Aliases for HDAC8 Gene
External Ids for HDAC8 Gene
Previous HGNC Symbols for HDAC8 Gene
Previous GeneCards Identifiers for HDAC8 Gene
Histones play a critical role in transcriptional regulation, cell cycle progression, and developmental events. Histone acetylation/deacetylation alters chromosome structure and affects transcription factor access to DNA. The protein encoded by this gene belongs to class I of the histone deacetylase family. It catalyzes the deacetylation of lysine residues in the histone N-terminal tails and represses transcription in large multiprotein complexes with transcriptional co-repressors. Multiple transcript variants encoding different isoforms have been found for this gene. [provided by RefSeq, Oct 2009]
GeneCards Summary for HDAC8 Gene
HDAC8 (Histone Deacetylase 8) is a Protein Coding gene. Diseases associated with HDAC8 include cornelia de lange syndrome 5 and wilson-turner syndrome. Among its related pathways are Activated PKN1 stimulates transcription of AR (androgen receptor) regulated genes KLK2 and KLK3 and Viral carcinogenesis. GO annotations related to this gene include transcription factor binding and NAD-dependent histone deacetylase activity (H3-K9 specific). An important paralog of this gene is HDAC3.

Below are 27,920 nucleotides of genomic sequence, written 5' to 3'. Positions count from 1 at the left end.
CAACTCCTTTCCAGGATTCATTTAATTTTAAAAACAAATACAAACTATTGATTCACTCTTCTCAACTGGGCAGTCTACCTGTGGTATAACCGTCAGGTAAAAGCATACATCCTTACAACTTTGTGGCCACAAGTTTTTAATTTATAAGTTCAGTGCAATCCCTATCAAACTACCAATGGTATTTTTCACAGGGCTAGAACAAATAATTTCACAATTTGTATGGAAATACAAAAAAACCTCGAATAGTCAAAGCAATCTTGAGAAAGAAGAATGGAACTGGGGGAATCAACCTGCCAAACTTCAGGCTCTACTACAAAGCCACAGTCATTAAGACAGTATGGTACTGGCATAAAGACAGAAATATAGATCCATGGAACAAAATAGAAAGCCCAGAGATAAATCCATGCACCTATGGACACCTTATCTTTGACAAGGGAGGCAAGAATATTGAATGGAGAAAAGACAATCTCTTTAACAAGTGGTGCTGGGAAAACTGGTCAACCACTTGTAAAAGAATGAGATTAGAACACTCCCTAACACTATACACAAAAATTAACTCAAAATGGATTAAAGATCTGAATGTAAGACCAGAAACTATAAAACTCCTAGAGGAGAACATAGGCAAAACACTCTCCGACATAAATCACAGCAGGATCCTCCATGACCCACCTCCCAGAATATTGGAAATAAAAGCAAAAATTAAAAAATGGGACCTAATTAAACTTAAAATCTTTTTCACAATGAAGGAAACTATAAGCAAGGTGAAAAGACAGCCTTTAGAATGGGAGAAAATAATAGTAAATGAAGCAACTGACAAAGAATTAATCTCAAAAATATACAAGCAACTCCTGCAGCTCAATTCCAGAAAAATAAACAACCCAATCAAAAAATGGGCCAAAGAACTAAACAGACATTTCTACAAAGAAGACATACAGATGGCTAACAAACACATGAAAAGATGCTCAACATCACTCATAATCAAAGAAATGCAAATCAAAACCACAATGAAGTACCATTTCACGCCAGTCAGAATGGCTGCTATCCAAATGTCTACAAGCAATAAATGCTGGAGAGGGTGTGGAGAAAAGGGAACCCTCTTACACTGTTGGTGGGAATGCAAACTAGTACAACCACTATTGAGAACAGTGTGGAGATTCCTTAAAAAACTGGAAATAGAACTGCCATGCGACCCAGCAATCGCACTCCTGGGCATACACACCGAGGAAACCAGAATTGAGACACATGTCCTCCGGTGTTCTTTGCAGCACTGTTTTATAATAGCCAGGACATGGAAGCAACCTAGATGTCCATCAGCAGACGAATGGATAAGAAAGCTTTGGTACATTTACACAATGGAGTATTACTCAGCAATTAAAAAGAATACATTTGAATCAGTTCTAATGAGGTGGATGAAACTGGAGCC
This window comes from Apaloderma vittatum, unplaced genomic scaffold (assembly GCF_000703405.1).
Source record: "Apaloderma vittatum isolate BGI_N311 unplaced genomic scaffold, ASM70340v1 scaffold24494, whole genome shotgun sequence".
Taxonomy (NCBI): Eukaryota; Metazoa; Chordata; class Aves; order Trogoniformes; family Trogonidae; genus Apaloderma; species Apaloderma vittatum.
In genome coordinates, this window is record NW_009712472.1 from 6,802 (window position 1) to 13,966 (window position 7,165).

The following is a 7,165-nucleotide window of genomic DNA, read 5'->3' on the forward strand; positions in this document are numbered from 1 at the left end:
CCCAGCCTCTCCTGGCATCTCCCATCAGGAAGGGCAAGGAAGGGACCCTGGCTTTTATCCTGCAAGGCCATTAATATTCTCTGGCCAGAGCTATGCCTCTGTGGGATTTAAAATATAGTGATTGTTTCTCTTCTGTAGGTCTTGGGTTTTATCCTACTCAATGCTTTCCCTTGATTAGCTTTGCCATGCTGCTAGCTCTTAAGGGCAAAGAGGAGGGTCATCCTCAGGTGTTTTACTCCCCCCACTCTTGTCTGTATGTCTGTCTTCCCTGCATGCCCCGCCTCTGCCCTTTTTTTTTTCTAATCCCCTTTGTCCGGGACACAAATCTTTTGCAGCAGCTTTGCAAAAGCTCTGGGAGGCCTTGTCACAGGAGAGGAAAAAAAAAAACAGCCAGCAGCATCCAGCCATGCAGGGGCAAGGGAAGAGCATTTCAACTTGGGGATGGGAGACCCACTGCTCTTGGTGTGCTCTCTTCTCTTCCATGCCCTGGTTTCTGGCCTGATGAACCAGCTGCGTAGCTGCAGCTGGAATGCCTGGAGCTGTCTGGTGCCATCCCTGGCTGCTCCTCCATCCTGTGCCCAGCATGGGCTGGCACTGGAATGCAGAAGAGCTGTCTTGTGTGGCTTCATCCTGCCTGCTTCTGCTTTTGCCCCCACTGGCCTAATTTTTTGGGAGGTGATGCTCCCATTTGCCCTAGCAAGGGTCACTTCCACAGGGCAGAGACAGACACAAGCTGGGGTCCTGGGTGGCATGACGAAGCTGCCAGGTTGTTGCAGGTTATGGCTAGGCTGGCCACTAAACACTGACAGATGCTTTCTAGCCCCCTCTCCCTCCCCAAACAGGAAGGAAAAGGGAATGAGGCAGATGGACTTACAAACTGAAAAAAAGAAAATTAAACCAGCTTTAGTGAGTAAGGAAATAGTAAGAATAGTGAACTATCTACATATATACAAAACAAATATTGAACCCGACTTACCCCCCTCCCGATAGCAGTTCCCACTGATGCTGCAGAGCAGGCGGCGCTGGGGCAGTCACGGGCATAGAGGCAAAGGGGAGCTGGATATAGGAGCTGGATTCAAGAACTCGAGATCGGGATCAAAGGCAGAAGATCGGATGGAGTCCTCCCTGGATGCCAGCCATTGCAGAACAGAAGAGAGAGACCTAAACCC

UniProtKB/Swiss-Prot for HDAC8 Gene
Responsible for the deacetylation of lysine residues on the N-terminal part of the core histones (H2A, H2B, H3 and H4). Histone deacetylation gives a tag for epigenetic repression and plays an important role in transcriptional regulation, cell cycle progression and developmental events. Histone deacetylases act via the formation of large multiprotein complexes. Also involved in the deacetylation of cohesin complex protein SMC3 regulating release of cohesin complexes from chromatin. May play a role in smooth muscle cell contractility.
Histone deacetylases (HDACs) are a group of enzymes closely related to sirtuins. They catalyze acetyl group removal from lysine residues in histones and non-histone proteins, causing transcriptional repression. HDACs are usually components of multiprotein complexes.